Capital High School junior Max Quintana said he contracted COVID-19 and had a family member die of the illness.
Like most high schoolers in the state, he has been learning remotely since the pandemic hit New Mexico in March. He misses sports and the social interaction of learning on campus, he said, but he’s also worried about the risks of Gov. Michelle Lujan Grisham’s new plan, announced Tuesday, to allow school districts statewide to open classrooms to all students Feb. 8.
Quintana said he won’t return to campus until he has access to the COVID-19 vaccine.
Local school leaders and teachers share his concern and say classrooms in Santa Fe won’t open until all educators who want the vaccine can get it.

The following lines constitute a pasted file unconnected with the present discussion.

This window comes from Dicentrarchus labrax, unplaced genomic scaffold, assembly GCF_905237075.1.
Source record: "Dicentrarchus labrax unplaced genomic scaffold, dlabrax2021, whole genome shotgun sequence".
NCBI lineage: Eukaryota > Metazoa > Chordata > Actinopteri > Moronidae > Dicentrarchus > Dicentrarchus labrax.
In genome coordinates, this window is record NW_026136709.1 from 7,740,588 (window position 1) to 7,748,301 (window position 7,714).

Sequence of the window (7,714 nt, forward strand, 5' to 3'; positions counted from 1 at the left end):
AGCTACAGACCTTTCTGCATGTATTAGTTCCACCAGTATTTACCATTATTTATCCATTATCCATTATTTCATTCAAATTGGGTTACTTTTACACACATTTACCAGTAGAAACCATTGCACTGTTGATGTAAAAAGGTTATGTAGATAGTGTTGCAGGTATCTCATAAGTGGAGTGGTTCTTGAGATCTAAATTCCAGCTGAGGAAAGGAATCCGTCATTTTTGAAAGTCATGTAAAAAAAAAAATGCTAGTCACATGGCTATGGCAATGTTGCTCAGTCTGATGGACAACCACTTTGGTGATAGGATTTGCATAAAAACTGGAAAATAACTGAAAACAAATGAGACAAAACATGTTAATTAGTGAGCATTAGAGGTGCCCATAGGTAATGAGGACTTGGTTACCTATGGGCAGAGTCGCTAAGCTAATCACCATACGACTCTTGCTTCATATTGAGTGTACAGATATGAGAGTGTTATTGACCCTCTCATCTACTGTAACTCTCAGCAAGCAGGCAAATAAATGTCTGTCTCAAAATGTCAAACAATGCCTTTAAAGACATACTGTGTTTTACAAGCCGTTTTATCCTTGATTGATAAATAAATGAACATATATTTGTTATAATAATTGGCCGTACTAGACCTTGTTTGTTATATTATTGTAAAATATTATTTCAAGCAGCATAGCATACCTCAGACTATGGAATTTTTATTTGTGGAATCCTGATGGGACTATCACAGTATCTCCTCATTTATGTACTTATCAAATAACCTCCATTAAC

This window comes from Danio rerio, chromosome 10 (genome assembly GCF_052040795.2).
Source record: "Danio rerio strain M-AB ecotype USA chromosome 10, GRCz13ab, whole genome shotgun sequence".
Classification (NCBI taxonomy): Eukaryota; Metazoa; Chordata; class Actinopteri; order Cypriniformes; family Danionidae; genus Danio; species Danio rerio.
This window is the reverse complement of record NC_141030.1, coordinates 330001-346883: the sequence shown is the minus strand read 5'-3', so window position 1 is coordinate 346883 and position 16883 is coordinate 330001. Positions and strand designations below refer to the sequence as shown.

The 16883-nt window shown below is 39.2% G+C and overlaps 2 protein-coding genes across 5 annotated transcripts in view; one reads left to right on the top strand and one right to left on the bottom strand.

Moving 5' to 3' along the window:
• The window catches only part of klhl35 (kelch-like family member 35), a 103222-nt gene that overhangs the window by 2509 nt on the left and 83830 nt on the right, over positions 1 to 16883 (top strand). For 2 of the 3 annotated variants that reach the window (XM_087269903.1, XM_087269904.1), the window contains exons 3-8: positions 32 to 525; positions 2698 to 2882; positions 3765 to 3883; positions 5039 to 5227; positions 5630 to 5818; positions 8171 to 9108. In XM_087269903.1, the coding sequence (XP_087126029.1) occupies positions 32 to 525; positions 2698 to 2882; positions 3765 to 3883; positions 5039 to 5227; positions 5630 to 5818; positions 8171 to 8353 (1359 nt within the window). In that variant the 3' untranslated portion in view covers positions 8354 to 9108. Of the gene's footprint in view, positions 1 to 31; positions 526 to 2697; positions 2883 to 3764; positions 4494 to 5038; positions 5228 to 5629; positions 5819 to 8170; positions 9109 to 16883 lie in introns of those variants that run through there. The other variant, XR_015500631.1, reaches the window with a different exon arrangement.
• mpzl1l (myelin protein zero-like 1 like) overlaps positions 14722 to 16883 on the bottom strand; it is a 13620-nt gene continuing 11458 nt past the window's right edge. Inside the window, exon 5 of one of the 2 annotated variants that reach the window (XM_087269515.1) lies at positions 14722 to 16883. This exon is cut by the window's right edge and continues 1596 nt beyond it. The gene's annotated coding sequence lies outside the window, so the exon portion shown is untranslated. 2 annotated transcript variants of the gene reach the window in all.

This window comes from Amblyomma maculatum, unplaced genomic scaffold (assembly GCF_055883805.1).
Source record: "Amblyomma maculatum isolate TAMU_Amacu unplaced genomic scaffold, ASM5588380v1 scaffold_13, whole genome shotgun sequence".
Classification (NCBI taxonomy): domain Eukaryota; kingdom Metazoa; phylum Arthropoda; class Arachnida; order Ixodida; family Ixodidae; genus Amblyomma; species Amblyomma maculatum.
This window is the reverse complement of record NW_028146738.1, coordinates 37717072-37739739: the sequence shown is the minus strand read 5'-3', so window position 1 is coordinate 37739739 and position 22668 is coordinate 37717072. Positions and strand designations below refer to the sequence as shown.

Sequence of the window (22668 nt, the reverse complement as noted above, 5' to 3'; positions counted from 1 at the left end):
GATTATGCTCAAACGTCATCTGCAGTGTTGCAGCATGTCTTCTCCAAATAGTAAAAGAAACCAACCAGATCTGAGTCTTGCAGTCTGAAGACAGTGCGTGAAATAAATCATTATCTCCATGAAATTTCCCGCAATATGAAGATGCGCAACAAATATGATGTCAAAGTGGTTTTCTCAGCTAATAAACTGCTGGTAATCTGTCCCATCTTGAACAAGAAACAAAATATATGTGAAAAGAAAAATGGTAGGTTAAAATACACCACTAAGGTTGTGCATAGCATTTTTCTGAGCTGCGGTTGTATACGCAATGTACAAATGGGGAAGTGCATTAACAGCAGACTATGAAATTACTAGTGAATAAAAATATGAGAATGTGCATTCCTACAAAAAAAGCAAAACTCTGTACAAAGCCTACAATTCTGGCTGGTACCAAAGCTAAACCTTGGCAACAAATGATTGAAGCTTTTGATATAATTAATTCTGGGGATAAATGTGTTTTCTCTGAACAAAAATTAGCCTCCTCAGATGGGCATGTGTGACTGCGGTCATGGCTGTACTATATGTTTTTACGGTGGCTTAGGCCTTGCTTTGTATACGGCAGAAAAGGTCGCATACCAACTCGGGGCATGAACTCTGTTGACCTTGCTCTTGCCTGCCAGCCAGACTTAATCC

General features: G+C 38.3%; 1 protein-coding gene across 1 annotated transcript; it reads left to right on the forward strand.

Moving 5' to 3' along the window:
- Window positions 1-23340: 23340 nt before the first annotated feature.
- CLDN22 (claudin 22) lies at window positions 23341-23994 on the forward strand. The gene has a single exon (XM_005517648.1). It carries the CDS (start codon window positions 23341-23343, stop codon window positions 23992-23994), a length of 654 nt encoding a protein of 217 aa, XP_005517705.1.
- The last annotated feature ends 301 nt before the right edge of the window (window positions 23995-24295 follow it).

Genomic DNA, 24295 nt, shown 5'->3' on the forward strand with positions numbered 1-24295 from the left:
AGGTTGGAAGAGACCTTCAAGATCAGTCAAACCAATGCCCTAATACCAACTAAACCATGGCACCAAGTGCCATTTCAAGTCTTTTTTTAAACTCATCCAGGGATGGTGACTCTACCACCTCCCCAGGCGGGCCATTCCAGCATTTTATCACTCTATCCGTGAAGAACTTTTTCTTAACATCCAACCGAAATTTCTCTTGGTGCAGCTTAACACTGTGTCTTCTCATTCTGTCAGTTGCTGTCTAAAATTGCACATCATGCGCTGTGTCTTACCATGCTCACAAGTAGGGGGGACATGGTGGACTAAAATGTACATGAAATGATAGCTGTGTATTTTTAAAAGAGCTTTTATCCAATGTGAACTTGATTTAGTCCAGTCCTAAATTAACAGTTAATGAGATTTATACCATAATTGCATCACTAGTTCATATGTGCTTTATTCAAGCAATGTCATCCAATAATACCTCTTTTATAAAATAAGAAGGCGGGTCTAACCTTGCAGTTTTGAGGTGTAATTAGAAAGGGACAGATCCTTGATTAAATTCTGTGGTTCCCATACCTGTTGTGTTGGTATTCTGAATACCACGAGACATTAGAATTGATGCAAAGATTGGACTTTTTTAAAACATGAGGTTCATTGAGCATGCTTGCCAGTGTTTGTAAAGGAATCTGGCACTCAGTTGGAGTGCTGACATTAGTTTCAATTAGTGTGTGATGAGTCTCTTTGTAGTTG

“Our educators will return to the classroom when they’re vaccinated,” said Grace Mayer, a teacher at Milagro Middle School and president of the National Education Association-Santa Fe. “We’ve waited so long. We should not give up on ensuring that level of safety when we’re so close.”
The announcement by Lujan Grisham and the Public Education Department that schools can reopen using a hybrid model — combining in-person classes and remote learning from home — came less than a week after the Department of Health began canceling some vaccination clinics for teachers. The agency said it was refocusing its vaccine distribution efforts on higher-priority people: residents 75 and older and those 16 and older with a medical condition that makes them vulnerable to a severe illness.